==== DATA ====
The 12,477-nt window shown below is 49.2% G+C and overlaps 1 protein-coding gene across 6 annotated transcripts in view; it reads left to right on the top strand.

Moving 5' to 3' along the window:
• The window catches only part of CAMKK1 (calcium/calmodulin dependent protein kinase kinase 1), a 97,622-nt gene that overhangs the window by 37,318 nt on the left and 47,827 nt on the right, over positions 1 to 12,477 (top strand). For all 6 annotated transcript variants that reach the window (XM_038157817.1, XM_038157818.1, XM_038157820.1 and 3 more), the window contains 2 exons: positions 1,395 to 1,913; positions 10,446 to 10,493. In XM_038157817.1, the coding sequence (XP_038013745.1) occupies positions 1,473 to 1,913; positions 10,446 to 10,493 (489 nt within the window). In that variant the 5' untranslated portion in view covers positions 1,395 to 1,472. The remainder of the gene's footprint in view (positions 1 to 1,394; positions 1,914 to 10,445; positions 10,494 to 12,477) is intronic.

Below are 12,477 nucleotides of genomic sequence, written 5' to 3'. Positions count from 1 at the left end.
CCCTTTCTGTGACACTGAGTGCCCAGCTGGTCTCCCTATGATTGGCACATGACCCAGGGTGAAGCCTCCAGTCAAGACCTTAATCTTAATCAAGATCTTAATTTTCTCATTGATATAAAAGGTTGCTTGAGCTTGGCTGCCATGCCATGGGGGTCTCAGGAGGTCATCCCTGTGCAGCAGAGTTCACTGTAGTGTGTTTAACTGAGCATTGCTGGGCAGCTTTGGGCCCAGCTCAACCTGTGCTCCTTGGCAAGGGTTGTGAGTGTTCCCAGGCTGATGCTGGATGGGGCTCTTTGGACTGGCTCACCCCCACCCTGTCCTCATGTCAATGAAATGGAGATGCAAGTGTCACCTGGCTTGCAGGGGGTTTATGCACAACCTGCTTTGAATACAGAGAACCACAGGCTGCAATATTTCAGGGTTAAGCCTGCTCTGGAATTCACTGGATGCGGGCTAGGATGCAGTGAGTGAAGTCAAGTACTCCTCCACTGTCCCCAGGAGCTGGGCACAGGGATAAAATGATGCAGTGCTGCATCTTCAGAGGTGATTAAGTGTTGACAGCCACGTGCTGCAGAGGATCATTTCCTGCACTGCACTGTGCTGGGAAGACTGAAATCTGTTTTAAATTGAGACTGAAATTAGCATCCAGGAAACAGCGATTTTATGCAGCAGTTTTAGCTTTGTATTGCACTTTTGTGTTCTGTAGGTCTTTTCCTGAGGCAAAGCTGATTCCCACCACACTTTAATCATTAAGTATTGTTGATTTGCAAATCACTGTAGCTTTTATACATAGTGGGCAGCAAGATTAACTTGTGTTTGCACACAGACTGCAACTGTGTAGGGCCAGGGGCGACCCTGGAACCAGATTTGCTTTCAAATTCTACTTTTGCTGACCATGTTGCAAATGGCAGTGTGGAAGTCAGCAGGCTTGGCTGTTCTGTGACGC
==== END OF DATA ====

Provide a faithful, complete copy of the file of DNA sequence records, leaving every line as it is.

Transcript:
The 12,477-nt window shown below is 49.2% G+C and overlaps 1 protein-coding gene across 6 annotated transcripts in view; it reads left to right on the top strand.

Moving 5' to 3' along the window:
• The window catches only part of CAMKK1 (calcium/calmodulin dependent protein kinase kinase 1), a 97,622-nt gene that overhangs the window by 37,318 nt on the left and 47,827 nt on the right, over positions 1 to 12,477 (top strand). For all 6 annotated transcript variants that reach the window (XM_038157817.1, XM_038157818.1, XM_038157820.1 and 3 more), the window contains 2 exons: positions 1,395 to 1,913; positions 10,446 to 10,493. In XM_038157817.1, the coding sequence (XP_038013745.1) occupies positions 1,473 to 1,913; positions 10,446 to 10,493 (489 nt within the window). In that variant the 5' untranslated portion in view covers positions 1,395 to 1,472. The remainder of the gene's footprint in view (positions 1 to 1,394; positions 1,914 to 10,445; positions 10,494 to 12,477) is intronic.

Below are 12,477 nucleotides of genomic sequence, written 5' to 3'. Positions count from 1 at the left end.
CCCTTTCTGTGACACTGAGTGCCCAGCTGGTCTCCCTATGATTGGCACATGACCCAGGGTGAAGCCTCCAGTCAAGACCTTAATCTTAATCAAGATCTTAATTTTCTCATTGATATAAAAGGTTGCTTGAGCTTGGCTGCCATGCCATGGGGGTCTCAGGAGGTCATCCCTGTGCAGCAGAGTTCACTGTAGTGTGTTTAACTGAGCATTGCTGGGCAGCTTTGGGCCCAGCTCAACCTGTGCTCCTTGGCAAGGGTTGTGAGTGTTCCCAGGCTGATGCTGGATGGGGCTCTTTGGACTGGCTCACCCCCACCCTGTCCTCATGTCAATGAAATGGAGATGCAAGTGTCACCTGGCTTGCAGGGGGTTTATGCACAACCTGCTTTGAATACAGAGAACCACAGGCTGCAATATTTCAGGGTTAAGCCTGCTCTGGAATTCACTGGATGCGGGCTAGGATGCAGTGAGTGAAGTCAAGTACTCCTCCACTGTCCCCAGGAGCTGGGCACAGGGATAAAATGATGCAGTGCTGCATCTTCAGAGGTGATTAAGTGTTGACAGCCACGTGCTGCAGAGGATCATTTCCTGCACTGCACTGTGCTGGGAAGACTGAAATCTGTTTTAAATTGAGACTGAAATTAGCATCCAGGAAACAGCGATTTTATGCAGCAGTTTTAGCTTTGTATTGCACTTTTGTGTTCTGTAGGTCTTTTCCTGAGGCAAAGCTGATTCCCACCACACTTTAATCATTAAGTATTGTTGATTTGCAAATCACTGTAGCTTTTATACATAGTGGGCAGCAAGATTAACTTGTGTTTGCACACAGACTGCAACTGTGTAGGGCCAGGGGCGACCCTGGAACCAGATTTGCTTTCAAATTCTACTTTTGCTGACCATGTTGCAAATGGCAGTGTGGAAGTCAGCAGGCTTGGCTGTTCTGTGACGC